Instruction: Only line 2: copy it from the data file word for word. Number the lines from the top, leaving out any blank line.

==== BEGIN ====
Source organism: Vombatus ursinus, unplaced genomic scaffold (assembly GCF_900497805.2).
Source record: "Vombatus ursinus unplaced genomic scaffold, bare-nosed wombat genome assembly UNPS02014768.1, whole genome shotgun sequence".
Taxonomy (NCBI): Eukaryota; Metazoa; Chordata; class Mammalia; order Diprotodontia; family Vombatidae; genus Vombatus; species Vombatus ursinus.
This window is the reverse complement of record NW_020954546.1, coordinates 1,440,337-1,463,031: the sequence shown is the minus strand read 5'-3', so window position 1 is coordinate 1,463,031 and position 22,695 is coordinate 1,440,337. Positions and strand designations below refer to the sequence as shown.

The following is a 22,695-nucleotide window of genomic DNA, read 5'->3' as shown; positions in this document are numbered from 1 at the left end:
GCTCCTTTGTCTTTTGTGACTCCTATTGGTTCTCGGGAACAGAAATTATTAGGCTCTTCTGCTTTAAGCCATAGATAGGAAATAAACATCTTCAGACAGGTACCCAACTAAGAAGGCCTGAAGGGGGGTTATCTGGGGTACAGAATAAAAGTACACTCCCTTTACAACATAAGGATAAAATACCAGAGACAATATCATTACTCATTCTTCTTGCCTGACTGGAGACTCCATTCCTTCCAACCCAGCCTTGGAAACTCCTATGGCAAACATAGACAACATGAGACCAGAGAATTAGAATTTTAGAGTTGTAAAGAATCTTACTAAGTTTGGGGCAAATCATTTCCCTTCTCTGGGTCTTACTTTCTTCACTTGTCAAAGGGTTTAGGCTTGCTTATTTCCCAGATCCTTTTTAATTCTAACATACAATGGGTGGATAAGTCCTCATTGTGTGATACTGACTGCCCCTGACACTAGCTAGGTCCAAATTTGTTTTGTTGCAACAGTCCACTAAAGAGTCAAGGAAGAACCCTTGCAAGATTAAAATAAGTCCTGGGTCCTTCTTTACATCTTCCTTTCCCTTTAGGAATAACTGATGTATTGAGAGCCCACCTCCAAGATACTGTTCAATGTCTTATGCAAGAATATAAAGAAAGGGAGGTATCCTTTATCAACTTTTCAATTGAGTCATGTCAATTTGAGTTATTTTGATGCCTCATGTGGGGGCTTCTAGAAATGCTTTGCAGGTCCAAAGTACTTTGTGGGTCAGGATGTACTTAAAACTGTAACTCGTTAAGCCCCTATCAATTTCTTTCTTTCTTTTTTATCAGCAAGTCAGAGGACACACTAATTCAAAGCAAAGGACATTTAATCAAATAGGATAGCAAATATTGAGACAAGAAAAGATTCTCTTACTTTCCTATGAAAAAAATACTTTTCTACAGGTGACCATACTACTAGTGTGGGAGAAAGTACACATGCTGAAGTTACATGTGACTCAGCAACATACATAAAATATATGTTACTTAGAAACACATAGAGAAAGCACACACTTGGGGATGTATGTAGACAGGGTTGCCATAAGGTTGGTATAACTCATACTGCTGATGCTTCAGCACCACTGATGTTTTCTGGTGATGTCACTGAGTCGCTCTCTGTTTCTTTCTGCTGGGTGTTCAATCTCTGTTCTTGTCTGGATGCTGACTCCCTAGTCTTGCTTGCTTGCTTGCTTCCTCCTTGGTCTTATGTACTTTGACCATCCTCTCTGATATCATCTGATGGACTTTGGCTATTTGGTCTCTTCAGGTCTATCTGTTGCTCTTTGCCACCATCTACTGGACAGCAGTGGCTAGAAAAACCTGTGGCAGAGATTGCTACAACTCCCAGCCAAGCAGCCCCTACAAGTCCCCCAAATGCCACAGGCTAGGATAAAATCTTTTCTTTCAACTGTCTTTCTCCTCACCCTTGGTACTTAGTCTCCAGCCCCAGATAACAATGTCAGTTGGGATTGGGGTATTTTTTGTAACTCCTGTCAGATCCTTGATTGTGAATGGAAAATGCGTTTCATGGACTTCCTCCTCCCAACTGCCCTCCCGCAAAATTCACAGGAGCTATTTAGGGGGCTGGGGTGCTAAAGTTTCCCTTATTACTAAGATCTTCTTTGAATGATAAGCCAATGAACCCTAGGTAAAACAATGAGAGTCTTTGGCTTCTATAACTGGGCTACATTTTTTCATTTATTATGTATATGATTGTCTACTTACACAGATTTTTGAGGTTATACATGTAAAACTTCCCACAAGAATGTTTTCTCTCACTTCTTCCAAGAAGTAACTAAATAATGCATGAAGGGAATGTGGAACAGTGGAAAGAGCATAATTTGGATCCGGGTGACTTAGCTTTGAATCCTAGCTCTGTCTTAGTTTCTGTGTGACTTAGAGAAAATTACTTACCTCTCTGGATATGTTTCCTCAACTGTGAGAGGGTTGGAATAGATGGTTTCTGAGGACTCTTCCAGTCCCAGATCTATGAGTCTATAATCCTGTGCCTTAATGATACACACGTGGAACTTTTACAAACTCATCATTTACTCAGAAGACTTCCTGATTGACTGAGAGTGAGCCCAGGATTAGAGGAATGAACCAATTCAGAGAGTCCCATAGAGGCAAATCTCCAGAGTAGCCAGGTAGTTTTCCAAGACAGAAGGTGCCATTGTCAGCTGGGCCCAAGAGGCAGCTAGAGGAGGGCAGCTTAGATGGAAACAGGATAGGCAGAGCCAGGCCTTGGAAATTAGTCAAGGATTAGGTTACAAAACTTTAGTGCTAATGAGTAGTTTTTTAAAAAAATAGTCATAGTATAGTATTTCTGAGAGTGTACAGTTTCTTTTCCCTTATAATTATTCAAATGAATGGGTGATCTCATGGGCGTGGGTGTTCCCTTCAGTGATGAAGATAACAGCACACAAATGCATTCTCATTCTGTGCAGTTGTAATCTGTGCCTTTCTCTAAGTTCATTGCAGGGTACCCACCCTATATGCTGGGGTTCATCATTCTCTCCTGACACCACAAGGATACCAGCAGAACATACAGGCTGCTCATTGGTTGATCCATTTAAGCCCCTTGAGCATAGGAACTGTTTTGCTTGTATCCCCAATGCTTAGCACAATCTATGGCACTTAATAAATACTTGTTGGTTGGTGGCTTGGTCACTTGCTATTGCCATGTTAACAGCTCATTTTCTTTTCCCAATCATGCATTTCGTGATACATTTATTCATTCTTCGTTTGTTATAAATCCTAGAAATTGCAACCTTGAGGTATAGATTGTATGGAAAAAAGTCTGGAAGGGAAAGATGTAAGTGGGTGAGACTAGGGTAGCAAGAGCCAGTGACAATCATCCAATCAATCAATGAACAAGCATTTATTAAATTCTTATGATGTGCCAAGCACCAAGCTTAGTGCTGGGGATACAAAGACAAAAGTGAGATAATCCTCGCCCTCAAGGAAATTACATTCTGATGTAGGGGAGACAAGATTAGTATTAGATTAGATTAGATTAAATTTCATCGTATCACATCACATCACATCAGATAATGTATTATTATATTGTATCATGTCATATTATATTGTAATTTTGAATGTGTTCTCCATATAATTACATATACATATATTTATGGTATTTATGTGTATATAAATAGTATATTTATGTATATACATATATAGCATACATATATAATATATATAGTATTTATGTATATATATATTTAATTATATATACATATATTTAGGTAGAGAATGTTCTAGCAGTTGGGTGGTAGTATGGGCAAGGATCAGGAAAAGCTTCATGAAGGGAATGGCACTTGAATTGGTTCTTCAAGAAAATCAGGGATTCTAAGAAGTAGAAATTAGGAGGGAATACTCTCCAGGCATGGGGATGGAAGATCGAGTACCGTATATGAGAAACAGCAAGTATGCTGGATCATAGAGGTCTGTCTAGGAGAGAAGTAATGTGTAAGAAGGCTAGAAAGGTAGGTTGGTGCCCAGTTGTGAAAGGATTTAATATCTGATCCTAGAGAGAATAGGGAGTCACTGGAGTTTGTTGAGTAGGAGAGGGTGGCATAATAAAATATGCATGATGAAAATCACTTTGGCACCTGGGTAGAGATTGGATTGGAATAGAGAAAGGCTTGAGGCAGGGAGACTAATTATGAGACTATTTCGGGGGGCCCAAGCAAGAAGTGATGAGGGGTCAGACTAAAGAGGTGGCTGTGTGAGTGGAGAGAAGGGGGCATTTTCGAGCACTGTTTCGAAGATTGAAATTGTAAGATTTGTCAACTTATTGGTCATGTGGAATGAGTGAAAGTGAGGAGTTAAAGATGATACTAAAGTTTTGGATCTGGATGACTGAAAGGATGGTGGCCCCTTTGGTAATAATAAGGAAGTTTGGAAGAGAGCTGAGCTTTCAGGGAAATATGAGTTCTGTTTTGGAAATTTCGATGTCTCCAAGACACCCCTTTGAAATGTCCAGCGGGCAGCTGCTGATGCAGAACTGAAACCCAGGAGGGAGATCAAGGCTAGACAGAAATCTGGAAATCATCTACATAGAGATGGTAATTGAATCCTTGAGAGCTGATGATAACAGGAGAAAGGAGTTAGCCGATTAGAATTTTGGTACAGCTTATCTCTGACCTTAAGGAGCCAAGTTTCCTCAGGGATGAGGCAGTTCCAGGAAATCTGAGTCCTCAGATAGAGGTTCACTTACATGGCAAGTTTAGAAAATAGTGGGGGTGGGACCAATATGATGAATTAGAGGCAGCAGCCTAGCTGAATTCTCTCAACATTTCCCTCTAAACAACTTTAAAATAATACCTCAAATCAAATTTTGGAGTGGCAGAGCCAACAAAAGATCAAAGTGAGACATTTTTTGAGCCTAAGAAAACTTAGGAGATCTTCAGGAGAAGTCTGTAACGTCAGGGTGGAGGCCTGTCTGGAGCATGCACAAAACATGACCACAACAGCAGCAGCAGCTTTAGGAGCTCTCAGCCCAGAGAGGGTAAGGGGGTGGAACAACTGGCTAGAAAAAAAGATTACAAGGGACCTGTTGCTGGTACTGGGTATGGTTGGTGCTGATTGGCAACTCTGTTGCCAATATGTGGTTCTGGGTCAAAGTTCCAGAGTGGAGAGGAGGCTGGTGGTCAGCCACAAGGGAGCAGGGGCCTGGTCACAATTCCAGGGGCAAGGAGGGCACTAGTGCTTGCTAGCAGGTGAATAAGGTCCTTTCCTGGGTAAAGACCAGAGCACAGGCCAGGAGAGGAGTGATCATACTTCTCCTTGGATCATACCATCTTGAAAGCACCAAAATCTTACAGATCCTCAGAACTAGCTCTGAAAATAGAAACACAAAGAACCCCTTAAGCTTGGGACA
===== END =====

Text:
Source record: "Vombatus ursinus unplaced genomic scaffold, bare-nosed wombat genome assembly UNPS02014768.1, whole genome shotgun sequence".